WISE COUNTY, Va. (WYMT) - Last week, President Obama announced more than seven million people have signed up for healthcare coverage under the Affordable Care Act.
The law provides federal dollars for the expansion of Medicaid, which Kentucky and 25 other states accepted.
CBS's 60 Minutes came to Wise County in Virginia, one of the 24 states that refused to expand Medicaid, and explored how people are coping with the coverage gap.
Republicans in states like Virginia have opposed expanding Medicaid, saying the costs would be too high.
In Wise County, coal layoffs and widespread unemployment have hit hard. Doctors say they have exasperated already dire health outcomes in the region.
"This is a third world country of diabetes, hypertension, lung cancer, and COPD," said Dr. Joe Smiddy, a lung specialist who also serves as medical director for the Health Wagon.
Working in the coverage gap, some volunteer nurse practitioners drive the Health Wagon, an old RV converted into a mobile medical clinic, across six counties in the region, bringing treatment to those who could otherwise not afford it.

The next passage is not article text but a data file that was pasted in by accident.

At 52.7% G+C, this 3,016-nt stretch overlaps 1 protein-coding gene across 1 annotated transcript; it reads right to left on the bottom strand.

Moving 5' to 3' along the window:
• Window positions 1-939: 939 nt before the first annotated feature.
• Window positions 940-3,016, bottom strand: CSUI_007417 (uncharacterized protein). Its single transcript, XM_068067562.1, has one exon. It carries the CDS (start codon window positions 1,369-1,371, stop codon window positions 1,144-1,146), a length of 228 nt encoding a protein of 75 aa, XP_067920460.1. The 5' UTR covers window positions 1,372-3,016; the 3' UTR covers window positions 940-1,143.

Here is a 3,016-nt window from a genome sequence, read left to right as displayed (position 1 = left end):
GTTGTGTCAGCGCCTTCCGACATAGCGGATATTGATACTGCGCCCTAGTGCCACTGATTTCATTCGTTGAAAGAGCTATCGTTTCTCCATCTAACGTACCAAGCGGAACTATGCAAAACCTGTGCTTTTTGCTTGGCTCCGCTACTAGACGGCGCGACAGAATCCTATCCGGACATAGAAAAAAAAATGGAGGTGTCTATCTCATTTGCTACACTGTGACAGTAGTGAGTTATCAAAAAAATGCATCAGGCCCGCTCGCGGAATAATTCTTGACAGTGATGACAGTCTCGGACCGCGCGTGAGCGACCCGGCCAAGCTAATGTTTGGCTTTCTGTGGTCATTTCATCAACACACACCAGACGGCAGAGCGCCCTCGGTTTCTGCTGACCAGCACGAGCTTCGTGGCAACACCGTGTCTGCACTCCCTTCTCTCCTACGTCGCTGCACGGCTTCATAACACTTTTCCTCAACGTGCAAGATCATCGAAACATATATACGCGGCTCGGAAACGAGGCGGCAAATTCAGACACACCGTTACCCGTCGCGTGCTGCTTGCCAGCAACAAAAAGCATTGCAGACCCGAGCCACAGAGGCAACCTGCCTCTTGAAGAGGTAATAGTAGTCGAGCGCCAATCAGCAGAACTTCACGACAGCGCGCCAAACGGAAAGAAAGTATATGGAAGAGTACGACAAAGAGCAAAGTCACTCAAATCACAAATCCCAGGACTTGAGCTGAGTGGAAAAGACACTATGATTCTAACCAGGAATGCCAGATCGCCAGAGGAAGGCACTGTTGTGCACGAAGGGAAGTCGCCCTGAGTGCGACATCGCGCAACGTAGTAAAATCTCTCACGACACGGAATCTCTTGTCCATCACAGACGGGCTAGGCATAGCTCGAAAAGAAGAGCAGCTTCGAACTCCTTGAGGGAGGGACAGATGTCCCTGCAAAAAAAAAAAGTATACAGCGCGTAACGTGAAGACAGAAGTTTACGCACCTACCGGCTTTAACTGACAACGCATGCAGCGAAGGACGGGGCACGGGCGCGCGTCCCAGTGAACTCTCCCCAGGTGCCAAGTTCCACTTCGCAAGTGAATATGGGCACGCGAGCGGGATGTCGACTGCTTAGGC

"They are people that are in desperate need, they have no insurance, and they usually wait, we say, until they are train wrecks," said nurse practitioner Paula Meade. "Their blood pressures come in at emergency levels. We have blood sugars come in five to six hundreds, because they can't afford their insulin."
Walter Laney has no insurance, and his out-of-control diabetes cost him his sight in one eye. He now receives treatment from the Health Wagon.
"They got my blood sugars back under control. Before this year, I was in the hospital three, four times. This year I ain't been in none since I've been seeing them. If it hadn't been for them, I don't think I'd be here today," he said.
Operating since 1980, the Health Wagon relies on federal grants, as well as corporate and private donations, to continue serving uninsured people struggling to get by.
Virginia's new Democratic governor wants the state legislature to expand medicaid to cover the gap, but resistance from the Republican-controlled House could lead to a shutdown of state government.